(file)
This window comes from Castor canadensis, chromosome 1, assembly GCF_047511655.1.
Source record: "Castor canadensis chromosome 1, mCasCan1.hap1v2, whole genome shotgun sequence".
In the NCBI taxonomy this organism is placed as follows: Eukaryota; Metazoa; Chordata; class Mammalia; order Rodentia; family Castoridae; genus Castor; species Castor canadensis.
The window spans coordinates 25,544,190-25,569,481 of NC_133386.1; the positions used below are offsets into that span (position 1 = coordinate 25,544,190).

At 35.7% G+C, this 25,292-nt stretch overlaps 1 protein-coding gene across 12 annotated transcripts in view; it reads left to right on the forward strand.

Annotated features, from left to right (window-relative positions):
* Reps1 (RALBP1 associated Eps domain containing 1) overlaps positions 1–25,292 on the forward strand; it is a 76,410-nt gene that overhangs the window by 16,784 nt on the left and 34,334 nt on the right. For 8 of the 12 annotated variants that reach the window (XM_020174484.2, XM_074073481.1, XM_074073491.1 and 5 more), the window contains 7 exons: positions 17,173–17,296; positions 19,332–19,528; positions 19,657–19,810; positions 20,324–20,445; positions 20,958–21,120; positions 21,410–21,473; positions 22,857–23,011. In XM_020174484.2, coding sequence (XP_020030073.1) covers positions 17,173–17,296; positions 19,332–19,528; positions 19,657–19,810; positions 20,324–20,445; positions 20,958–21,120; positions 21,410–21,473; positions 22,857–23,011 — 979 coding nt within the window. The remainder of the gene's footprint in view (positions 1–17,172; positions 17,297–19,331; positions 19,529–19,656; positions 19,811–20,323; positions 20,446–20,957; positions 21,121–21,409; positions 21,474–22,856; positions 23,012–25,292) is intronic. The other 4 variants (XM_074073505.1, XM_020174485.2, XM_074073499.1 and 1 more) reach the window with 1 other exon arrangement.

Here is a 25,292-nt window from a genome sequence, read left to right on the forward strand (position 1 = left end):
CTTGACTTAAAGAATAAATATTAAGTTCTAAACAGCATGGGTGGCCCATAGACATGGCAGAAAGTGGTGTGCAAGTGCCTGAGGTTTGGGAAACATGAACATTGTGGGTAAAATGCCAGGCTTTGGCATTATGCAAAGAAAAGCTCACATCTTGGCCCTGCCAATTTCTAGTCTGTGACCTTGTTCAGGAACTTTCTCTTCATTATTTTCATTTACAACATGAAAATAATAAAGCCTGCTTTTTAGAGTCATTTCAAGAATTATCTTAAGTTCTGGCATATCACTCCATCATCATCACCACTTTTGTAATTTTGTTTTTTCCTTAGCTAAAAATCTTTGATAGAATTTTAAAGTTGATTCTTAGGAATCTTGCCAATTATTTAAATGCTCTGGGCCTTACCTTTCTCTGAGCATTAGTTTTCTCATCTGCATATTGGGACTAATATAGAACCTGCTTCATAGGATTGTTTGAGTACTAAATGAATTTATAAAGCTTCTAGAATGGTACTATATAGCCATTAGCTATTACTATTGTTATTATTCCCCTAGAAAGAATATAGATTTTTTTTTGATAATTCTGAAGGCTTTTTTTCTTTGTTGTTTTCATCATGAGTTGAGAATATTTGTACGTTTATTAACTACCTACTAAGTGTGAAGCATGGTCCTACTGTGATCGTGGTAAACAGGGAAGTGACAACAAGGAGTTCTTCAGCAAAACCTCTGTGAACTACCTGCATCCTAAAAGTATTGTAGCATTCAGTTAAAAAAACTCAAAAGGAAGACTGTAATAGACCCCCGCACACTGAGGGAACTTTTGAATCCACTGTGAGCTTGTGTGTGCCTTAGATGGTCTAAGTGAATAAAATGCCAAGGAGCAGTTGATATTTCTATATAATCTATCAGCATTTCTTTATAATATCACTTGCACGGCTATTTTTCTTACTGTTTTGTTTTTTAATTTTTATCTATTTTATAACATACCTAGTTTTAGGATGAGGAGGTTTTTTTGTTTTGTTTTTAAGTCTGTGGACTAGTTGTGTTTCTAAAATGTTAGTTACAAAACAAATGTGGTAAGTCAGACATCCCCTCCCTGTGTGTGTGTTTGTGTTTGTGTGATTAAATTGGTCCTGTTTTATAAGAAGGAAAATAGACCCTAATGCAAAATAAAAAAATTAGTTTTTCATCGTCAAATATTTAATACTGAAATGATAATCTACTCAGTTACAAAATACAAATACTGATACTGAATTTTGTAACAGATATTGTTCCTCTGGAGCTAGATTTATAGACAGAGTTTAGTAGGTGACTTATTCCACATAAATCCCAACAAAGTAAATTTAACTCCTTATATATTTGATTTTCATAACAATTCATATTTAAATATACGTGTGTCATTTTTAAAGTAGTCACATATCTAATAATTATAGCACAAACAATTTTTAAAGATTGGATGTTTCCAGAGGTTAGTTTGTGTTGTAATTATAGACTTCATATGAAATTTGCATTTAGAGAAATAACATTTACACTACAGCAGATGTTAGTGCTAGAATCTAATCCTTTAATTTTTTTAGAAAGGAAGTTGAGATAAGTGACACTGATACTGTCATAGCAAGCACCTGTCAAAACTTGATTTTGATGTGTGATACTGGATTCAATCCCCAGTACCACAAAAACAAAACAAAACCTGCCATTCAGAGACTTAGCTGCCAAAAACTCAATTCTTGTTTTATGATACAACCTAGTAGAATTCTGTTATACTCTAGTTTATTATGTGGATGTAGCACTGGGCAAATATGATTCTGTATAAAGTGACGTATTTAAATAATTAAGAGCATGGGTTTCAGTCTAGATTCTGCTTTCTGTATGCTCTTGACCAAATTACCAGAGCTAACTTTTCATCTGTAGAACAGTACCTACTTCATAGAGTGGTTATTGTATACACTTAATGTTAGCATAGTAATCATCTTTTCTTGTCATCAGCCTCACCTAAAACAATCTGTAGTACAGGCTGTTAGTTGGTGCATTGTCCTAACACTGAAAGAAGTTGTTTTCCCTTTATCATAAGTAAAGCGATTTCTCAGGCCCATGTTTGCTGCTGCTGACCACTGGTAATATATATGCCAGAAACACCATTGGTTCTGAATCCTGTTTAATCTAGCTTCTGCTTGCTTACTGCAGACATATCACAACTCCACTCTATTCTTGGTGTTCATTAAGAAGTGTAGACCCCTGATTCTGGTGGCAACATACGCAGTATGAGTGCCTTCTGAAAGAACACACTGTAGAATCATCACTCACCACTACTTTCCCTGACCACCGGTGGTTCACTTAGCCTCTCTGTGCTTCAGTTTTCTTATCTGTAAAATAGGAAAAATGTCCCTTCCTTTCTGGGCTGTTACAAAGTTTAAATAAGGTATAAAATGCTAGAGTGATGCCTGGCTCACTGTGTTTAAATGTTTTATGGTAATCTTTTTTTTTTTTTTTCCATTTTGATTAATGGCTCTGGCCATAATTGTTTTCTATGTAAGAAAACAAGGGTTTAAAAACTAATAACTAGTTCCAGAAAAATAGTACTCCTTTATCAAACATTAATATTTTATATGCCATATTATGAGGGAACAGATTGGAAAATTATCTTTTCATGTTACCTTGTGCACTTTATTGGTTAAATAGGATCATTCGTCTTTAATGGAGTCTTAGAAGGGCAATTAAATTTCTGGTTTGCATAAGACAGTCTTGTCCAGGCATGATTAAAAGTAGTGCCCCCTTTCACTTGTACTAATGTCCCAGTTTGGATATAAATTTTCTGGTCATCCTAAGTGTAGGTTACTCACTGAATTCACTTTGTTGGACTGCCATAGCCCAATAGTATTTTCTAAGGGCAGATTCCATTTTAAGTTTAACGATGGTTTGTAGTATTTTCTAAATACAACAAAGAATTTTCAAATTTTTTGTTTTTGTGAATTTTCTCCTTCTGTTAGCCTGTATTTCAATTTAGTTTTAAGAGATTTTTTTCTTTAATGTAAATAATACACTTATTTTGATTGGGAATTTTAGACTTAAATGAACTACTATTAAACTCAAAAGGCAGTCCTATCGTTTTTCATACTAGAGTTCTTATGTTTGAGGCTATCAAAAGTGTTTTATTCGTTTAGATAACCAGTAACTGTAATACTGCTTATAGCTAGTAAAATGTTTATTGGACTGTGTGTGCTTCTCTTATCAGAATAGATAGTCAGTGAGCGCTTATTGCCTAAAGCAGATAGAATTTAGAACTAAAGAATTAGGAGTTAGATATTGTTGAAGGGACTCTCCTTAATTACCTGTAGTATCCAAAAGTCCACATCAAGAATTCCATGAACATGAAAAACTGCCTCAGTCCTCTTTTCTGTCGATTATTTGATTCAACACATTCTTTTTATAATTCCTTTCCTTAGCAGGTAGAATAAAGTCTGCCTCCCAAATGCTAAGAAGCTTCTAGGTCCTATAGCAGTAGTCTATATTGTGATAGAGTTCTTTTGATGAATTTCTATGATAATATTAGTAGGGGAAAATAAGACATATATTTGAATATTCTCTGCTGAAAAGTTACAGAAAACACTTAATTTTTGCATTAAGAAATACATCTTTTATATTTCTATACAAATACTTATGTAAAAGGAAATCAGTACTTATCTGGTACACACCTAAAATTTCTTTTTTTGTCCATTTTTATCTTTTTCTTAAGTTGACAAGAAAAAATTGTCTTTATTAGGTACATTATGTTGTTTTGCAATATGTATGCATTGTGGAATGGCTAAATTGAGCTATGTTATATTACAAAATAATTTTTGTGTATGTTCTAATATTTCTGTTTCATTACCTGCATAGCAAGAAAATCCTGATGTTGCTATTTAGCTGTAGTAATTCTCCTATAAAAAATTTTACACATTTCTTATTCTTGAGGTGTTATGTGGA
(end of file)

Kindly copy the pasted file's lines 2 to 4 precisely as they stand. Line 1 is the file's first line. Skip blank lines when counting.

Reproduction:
Source record: "Castor canadensis chromosome 1, mCasCan1.hap1v2, whole genome shotgun sequence".
In the NCBI taxonomy this organism is placed as follows: Eukaryota; Metazoa; Chordata; class Mammalia; order Rodentia; family Castoridae; genus Castor; species Castor canadensis.
The window spans coordinates 25,544,190-25,569,481 of NC_133386.1; the positions used below are offsets into that span (position 1 = coordinate 25,544,190).